From Findelengletscher, Switzerland, Iken and Bindschadler (1986, Fig. 6) have obtained an observational glacier-flow versus water-pressure relation, which is generally similar to Figure 20, except that the data points scatter relatively little about a single regression curve, suggesting that the data correspond to more nearly steady- flow conditions. The regression curve is shown as a dotted line in Figure 20. To take into account the difference in flotation level for Findelengletscher (c. 20 m) and Variegated Glacier (c. 40 m), the curve should be shifted to the left by 20 m, thus increasing all water-level depth values by 20 m over those actually observed in Findelengletscher. In addition, to take into consideration the lower flow velocities at low water pressures, where water pressure has little or no influence on flow, the curve could be shifted up by 0.21 m/d, increasing all velocity values by this amount. The result of the two shifts is the solid curve in Figure 20. It follows approximately the upper edge of the scatter of data points from Variegated Glacier, as is reasonable for a steady-state flow versus pressure relation toward which the transient-flow points would tend if given sufficient time to approach a steady state. If the glacier were infinitely wide, the steady-state relation would have a vertical asymptote at a water-level depth greater than 40 m by an amount that depends on details of the bedrock topography (Iken, 1981, p. 408). However, because of the constraints of the glacier side walls, the relation will doubtless extend to somewhat higher water levels (smaller water-level depths) without blowing up, as the pattern in Figure 20 suggests.
The lack of a mini-surge accompanying the high peak in water level labeled 3b in Figure 16 (see section 6) may perhaps be an indication that the mini-surge that was caused by peak 3a (event 79–3), which preceded 3b by about 1 d, in some way “de-sensitized” the basal water system so that peak 3b failed to cause a mini-surge. A concept of “de-sensitization” tike this has been advanced by Raymond and Malone (1986) in connection with certain mini-surges of 1981. In the case of the pair of high water-level peaks 2a and 2b (Fig. 15d), it was the second (and higher) peak (2b) that coincided with the high seismicity peak (Fig. 15c) that is identified with event 79–2; but the moderate seismicity peak associated with peak 2a (Fig. 15c, d) may indicate, as noted in section 6, that a separate, weaker mini-surge accompanied 2a, so that event 79–2 was actually a double event. If so, the first mini-surge did not de-sensitize the glacier enough to prevent the mini-surge caused by the higher water-level peak 2b.
10.2 Significance of accompanying uplift: basal cavitation
The uplift of the glacier surface in the mini-surges is compounded of two effects: (1) vertical strain associated with the ice deformation that accompanies the flow-velocity wave, and (2) basal cavitation.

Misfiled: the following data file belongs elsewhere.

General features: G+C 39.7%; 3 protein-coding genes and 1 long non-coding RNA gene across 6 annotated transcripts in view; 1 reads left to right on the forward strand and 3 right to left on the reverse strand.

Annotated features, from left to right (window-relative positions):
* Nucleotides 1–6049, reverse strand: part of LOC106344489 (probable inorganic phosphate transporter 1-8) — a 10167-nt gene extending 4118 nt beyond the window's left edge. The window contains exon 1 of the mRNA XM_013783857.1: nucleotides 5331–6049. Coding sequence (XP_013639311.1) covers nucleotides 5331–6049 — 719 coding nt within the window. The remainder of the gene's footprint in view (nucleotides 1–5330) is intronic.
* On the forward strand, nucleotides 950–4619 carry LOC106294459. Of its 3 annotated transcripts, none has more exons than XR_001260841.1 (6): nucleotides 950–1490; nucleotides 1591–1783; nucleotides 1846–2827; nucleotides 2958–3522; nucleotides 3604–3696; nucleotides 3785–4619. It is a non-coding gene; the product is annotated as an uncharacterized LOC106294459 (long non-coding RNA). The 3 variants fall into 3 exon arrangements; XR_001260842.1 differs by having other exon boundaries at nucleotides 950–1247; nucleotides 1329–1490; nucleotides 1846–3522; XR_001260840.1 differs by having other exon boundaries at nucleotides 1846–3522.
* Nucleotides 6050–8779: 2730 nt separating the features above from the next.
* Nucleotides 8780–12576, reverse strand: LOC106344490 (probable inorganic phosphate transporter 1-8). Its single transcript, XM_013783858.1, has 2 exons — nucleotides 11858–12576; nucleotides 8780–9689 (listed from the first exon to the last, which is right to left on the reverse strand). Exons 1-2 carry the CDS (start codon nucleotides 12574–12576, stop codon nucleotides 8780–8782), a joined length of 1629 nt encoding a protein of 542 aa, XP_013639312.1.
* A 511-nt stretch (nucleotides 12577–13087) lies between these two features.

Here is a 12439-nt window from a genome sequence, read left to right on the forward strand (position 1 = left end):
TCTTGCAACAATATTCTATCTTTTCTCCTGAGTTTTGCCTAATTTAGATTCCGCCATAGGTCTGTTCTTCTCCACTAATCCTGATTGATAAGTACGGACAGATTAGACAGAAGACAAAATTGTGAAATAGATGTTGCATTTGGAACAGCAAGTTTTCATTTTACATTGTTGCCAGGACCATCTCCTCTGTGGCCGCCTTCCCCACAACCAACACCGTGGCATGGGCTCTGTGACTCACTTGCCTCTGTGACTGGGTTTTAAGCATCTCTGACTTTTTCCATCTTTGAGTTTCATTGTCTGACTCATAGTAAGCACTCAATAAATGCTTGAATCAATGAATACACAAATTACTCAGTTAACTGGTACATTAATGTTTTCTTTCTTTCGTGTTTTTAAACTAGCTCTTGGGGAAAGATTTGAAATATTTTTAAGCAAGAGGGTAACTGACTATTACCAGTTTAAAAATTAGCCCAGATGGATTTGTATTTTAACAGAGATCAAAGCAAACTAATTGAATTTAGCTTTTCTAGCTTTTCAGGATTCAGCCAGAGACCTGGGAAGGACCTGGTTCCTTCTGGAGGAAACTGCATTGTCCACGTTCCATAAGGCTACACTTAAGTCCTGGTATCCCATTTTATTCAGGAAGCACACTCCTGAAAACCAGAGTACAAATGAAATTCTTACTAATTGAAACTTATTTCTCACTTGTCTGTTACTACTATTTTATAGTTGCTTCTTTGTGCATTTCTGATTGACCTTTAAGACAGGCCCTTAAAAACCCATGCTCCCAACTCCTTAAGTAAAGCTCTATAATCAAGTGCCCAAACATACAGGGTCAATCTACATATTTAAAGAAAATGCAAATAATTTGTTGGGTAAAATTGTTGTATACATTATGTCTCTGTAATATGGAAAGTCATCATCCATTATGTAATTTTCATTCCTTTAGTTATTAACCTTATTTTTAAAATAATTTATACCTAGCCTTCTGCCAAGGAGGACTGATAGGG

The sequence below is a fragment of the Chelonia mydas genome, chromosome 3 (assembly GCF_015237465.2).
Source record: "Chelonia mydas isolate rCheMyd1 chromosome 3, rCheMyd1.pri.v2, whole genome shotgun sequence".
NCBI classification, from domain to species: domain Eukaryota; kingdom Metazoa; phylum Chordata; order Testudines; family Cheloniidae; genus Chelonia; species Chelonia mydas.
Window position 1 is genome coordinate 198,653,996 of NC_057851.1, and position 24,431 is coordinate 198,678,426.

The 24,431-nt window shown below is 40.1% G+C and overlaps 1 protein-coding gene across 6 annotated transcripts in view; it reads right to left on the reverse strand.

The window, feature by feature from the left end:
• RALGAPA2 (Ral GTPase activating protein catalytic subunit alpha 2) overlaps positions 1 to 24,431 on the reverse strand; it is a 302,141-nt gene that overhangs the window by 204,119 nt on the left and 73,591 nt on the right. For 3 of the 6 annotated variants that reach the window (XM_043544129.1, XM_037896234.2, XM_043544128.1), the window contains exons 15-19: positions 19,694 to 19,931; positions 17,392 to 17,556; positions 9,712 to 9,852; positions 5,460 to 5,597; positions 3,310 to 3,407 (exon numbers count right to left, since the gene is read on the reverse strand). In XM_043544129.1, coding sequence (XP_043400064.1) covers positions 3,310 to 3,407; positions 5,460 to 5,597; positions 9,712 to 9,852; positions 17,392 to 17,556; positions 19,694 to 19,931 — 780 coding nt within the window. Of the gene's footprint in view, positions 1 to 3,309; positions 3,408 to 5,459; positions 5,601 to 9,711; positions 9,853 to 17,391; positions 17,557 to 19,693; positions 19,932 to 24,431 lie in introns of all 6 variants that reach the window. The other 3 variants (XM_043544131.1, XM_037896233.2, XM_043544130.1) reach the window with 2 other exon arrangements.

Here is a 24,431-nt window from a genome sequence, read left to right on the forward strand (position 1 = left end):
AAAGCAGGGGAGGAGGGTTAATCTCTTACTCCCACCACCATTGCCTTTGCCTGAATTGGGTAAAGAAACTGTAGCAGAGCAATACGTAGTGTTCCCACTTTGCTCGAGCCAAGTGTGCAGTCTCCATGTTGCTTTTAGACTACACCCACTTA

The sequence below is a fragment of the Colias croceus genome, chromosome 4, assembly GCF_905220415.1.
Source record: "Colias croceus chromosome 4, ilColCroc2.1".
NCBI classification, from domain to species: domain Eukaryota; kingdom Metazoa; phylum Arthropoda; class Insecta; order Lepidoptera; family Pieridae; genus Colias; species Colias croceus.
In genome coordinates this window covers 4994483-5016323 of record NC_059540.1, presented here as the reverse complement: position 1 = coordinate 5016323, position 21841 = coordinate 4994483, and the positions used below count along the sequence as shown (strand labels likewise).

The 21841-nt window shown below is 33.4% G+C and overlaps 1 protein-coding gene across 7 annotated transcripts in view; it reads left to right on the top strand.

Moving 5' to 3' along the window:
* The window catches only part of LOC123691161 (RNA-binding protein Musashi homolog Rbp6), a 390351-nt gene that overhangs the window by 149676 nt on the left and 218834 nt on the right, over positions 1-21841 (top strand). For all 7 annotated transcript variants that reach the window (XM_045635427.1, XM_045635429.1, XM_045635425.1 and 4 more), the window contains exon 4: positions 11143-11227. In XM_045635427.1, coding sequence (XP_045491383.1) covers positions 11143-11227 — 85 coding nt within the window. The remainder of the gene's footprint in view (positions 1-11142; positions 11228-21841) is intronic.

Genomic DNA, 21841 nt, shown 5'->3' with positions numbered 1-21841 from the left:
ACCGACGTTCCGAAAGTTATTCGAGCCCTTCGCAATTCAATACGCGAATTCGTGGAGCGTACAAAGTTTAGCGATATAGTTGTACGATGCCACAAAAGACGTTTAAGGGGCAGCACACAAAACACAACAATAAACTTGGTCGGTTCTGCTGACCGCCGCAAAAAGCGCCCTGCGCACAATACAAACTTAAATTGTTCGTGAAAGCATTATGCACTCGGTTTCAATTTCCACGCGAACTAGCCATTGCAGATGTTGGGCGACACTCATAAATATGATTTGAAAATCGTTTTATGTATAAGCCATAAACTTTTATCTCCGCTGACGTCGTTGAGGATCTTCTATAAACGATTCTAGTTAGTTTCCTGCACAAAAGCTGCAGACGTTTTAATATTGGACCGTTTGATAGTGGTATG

The effects of the strain wave associated with the velocity wave can be calculated simply from the flow-velocity curve, if the velocity wave propagates down the glacier with unchanging form, and if the accompanying lateral strain is either known or negligible. If the wave of extra flow velocity ∆u propagates at velocity V down the glacier (longitudinal spatial coordinate x) with constant wave form ∆u (x-Vt), then by differentiating with respect to x and integrating with respect to t we find that the longitudinal strain change that would accompany the velocity wave is given by
If this relation applies at alt depths (as expected if the flow variations are due to variations in basal sliding), and if the flow variations are two-dimensional (no lateral expansion or contraction), then the strain-induced change in thickness (starting from initial thickness h
Thus the change in thickness would be proportional to the increase in flow velocity. A velocity increase ∆u of 250 cm/d, at the peak of event 80–5, propagating at V = 300 m/h, with h
0 = 140 m (estimated ice thickness at station T), would correspond by Equation (2) to a peak uplift of 5 cm, which is about half the amount of uplift observed (Fig. 10d).
The observations (sections 5, 6, and 9) differ from the predictions of Equations (1) and (2) in three significant respects. 1. Whereas, according to Equation (2), the uplift peak should occur in phase with the velocity peak, in fact the uplift peak always lags behind the velocity peak by about 2 h; the maximum uplift rate always coincides with the peak in flow velocity, whereas according to Equation (2) the uplift rate should be zero at that time. 2. The subsequent decay in uplift does not follow the curve of decaying velocity, as Equation (2) requires, but instead tends to follow the water-pressure curve. 3. Longitudinal strain observed near Km 6.5 in events 80–3 and 80–5 (Fig. 19a, c), near station T where the uplift was measured, does not show the pattern required by Equation (1); this is discussed in section 10.6. The strain and uplift behavior do not validate Equations (1) and (2), and the assumption of constant-form wave propagation on which they are based. This causes us to conclude that Equation (2) cannot be used to account for the uplift on the basis of the strain wave. In the case of events 80–3 and 80–5, the strain wave definitely cannot account for the uplift, because during the time of uplift (Fig. 19b, d) the longitudinal strain is mainly exten- sional, rather than compressional, as would be necessary to produce the uplift by the strain-wave mechanism.